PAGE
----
Set aside the election results, the accusations of voter fraud, the stunted transition and the politics that go with it. And for the sake of some near-term continuity, let’s ignore for the moment the Republican effort to “humor” the incumbent president by not intruding upon his preferred alternative reality — the one in which he believes he can gaslight his way into a second term.
All politics aside, and whether you believe any of the above, one undeniable fact remains: Donald J. Trump is still our President. He “presides” over our country in the executive branch, still fully responsible for delivering on the most important function of the presidency: To protect the national security and safety of the United States.
Trump often said during the campaign that, as president, he didn’t have time to sit in his basement. He had to be out on the frontlines, the war time super-hero president who single-handedly conquered COVID, the larger than life leader-on-the-balcony with the superman shield he would display when he ripped open his shirt (or so he wished).
Whatever preening comic book characterization of himself he fancied, it’s still true that Trump is responsible for leading the battle against the pandemic as any president would during wartime — overseeing battalions of medical professionals, building the artillery of vaccines and treatments, deploying the stockpiles of personal protective equipment, and as our Commander in Chief, making the best possible decisions to lead us through our most deadly conflict since World War II.
An election has come and gone and Donald Trump will still be our president until January 20th, but as we are now witnessing, the pandemic war is no longer important to him. It doesn’t matter that the virus is spiking, with case numbers, hospitalizations and deaths climbing to new records each day. Our commander in chief is AWOL. With the exception of a no-questions press conference — one specifically aimed at claiming unentitled credit for vaccine progress (as if he were throwing us paper towels) — he is missing in action. He has not shown up for a Coronavirus Task Force meeting for five months, he has slipped away from the battlefield and he has abdicated his office, leaving us on our own to face an ever-mounting tragedy that has now become an atrocity.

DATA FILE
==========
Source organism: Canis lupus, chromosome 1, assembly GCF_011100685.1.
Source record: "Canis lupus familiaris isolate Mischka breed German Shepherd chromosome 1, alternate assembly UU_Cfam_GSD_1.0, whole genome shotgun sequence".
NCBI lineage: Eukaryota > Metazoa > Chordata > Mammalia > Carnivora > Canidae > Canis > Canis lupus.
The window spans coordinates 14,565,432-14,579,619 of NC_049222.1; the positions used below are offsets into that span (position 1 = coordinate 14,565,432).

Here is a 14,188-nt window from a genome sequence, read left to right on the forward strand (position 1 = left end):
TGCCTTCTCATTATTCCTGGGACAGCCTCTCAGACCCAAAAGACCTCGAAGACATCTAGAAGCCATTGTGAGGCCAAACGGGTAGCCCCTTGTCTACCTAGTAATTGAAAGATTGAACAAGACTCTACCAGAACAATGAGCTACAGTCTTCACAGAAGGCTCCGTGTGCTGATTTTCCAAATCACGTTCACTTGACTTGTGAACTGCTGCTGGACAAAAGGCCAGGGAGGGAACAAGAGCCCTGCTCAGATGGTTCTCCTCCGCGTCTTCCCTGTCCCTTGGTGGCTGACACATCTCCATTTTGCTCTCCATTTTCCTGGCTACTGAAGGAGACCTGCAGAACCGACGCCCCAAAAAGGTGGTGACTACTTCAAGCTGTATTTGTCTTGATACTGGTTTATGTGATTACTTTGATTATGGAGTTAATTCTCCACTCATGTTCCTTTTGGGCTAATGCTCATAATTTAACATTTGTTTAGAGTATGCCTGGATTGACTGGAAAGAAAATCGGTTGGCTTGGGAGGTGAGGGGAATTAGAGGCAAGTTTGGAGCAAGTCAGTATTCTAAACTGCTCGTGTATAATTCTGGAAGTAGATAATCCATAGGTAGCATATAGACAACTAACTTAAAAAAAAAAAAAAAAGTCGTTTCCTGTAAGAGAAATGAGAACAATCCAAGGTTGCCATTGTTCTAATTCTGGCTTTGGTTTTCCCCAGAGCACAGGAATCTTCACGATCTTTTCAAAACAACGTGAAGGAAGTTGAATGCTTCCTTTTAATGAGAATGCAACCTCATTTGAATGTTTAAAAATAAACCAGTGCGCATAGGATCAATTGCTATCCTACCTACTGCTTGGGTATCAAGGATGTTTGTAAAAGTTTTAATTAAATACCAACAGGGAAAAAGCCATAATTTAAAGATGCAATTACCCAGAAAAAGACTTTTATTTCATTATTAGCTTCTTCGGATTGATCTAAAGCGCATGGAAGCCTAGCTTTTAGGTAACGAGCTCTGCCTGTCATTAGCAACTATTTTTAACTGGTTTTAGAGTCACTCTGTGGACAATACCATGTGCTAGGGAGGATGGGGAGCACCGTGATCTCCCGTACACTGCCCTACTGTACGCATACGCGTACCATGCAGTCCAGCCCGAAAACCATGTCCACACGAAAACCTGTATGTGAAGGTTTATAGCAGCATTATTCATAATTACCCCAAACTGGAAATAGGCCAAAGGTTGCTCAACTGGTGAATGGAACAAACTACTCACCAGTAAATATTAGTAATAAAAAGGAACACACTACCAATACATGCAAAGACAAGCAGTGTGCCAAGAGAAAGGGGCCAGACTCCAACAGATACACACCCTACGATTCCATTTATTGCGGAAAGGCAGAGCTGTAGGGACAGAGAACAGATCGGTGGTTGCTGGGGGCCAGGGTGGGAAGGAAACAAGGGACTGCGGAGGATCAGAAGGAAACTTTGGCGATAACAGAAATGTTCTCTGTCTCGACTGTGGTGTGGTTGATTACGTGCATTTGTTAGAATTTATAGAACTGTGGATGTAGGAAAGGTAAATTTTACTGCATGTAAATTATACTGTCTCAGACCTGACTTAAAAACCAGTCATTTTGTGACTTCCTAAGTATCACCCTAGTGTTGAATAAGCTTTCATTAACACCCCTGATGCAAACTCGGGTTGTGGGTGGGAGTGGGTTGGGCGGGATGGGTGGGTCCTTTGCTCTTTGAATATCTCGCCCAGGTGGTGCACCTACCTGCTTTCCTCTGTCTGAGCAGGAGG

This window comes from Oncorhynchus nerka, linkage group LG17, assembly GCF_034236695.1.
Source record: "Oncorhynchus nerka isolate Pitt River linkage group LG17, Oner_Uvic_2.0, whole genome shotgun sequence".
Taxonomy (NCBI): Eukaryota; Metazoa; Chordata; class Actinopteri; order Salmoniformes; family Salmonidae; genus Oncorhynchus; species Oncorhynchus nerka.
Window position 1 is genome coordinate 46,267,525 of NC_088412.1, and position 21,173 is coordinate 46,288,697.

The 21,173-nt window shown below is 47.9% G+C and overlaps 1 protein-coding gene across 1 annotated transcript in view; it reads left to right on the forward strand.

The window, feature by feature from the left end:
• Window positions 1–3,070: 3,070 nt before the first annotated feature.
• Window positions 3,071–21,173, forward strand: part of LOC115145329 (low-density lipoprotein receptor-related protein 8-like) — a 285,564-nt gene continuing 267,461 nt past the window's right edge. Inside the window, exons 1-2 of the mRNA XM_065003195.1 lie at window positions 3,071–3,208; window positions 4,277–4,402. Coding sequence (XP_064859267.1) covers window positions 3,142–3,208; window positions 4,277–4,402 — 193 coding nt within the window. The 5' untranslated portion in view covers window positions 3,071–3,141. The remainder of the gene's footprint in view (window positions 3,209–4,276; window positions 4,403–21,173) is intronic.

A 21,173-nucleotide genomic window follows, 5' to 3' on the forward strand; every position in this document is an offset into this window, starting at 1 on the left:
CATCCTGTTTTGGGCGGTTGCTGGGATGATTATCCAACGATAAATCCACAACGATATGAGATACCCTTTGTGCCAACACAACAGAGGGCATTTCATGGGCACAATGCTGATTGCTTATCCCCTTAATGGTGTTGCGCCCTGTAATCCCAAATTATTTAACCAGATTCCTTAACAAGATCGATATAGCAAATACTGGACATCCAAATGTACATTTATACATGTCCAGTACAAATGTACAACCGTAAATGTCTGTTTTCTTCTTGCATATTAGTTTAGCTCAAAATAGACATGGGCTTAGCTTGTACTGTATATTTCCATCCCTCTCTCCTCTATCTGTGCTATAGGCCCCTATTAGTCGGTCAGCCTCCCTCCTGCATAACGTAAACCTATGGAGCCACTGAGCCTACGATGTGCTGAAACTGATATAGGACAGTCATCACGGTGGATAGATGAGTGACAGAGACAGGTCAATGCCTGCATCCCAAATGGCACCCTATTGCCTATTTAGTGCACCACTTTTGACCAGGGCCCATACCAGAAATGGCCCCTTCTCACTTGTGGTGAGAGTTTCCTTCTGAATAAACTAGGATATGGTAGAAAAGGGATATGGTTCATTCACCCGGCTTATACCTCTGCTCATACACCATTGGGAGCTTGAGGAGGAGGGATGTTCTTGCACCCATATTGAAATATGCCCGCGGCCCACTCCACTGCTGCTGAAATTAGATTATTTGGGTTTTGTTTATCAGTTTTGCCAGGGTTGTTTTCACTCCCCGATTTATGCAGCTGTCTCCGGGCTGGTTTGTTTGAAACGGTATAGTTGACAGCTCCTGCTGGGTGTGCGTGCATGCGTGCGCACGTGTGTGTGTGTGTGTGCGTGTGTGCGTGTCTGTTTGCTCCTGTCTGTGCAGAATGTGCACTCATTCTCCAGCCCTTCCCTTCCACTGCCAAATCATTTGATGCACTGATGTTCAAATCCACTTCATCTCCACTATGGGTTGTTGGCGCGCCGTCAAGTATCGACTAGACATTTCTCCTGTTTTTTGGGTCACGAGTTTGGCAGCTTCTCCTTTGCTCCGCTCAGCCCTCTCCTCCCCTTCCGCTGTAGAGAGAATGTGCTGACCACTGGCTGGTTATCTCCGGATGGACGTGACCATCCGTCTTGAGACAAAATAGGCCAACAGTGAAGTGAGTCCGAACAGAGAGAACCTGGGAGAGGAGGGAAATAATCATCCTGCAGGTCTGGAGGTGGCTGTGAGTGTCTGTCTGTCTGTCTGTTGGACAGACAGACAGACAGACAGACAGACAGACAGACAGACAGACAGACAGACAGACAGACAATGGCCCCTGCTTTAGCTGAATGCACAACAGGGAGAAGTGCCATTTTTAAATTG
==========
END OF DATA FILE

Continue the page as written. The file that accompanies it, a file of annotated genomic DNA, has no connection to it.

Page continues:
It is a fitting end to a presidency that was always lacking in leadership. All of that “turning the corner” stuff had as much credibility as Trump’s continuing assurances that the virus was just going to miraculously go away. The torrent of falsehoods were major factors in his reelection loss, but hindsight means nothing as the virus rages around us.
The election is over — it is not a time for Democrats to dance in the end zone, nor for Republicans to cower in fear of Trump’s base. We are on our way to suffering losses equivalent to a 9/11 every day, and nothing could be more important than taking whatever immediate action is necessary to save as many lives as possible. If ever there was a moment for a unified and scientifically informed effort to combat the spread of the virus, that time is right now. As the hospitals overflow, our overwhelmed medical professionals turn their swollen eyes to the federal government for relief, and yet, they are nowhere to be found. The President of the United States has deserted the battlefield and effectively abandoned our frontline soldiers.
Specific to the pandemic, and as confirmed by his self-serving press conference, Trump’s primary concern in the wake of the election was not the positive news that a vaccine is within reach, but that he was not receiving credit for it. His tweets convey an obsession with reversing the will of the people and, as usual, blaming everyone else around him for both his loss and the consequences of his negligence. Republicans and Democrats, as well as the few remaining officials within the Trump administration who are courageous enough to continue doing their jobs need to acknowledge that Trump has checked out. He must be left behind to wallow in his self-pity and bitterness; there will be no meaningful action or leadership emanating from the current White House.